HIV

Joshua Landis and Rebecca Cruise remember former United Nations Secretary-General Boutros Boutros-Ghali, who died this week at age 93. He served in the post from 1992-1996.

Then, Suzette Grillot talks with Northwestern University social anthropologist Adia Benton. Her research in Sierra Leone focuses on what she calls "HIV exceptionalism."

AIDS prevention sign in Sierra Leone
Karin Lindström/Union to Union / Flickr (CC BY-NC 2.0)

The Joint United Nations Programme on HIV and AIDS estimates about 54,000 people live with the disease in Sierra Leone. The small, predominantly Muslim country on the tip of West Africa was ravaged by civil war throughout the 1990s and early 2000s, and more recently saw widespread cases of the Ebola virus during the 2014 outbreak in the region.

Suzette Grillot, Joshua Landis, and Rebecca Cruise discuss this week's national elections in Iraq, and the growing ethnic tensions and violence in Western China.

Later, a conversation with historian and geographer Abigail Neely. Tuberculosis and HIV co-infection is one of Sub-Saharan Africa’s biggest health challenges, but she questions how closely they’re related, and how poverty affects the immune system.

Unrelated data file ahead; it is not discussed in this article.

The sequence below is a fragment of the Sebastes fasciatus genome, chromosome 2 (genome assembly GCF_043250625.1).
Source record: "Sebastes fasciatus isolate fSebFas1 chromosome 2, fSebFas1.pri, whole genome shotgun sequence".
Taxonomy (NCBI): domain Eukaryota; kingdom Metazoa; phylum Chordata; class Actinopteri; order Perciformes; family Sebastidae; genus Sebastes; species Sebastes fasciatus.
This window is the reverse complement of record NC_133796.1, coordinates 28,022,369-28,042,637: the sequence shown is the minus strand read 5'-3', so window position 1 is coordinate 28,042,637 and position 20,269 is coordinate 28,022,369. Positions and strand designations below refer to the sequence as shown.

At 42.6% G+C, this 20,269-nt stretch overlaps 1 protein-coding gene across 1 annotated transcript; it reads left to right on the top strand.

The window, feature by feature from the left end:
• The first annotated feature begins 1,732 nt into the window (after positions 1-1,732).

USAID U.S. Agency for International Development / Flickr Creative Commons

HIV/AIDS is commonly considered an individual affliction, however Abigail Neely says that HIV/AIDS needs to be considered within the social, cultural, and economic environment of South Africa.

In South Africa, HIV/AIDS is endemic. Neely says that over 30 percent of the population is infected with HIV, however co-infection with tuberculosis is also prevalent.

Catherine Roberts / KWGS News - Public Radio Tulsa

Oklahoma’s dental board says it may start promoting routine inspections of dental and oral surgeon clinics.

Health officials in Tulsa are setting up free testing clinics for 7,000 dental patients who may have been exposed to the virus that causes AIDS.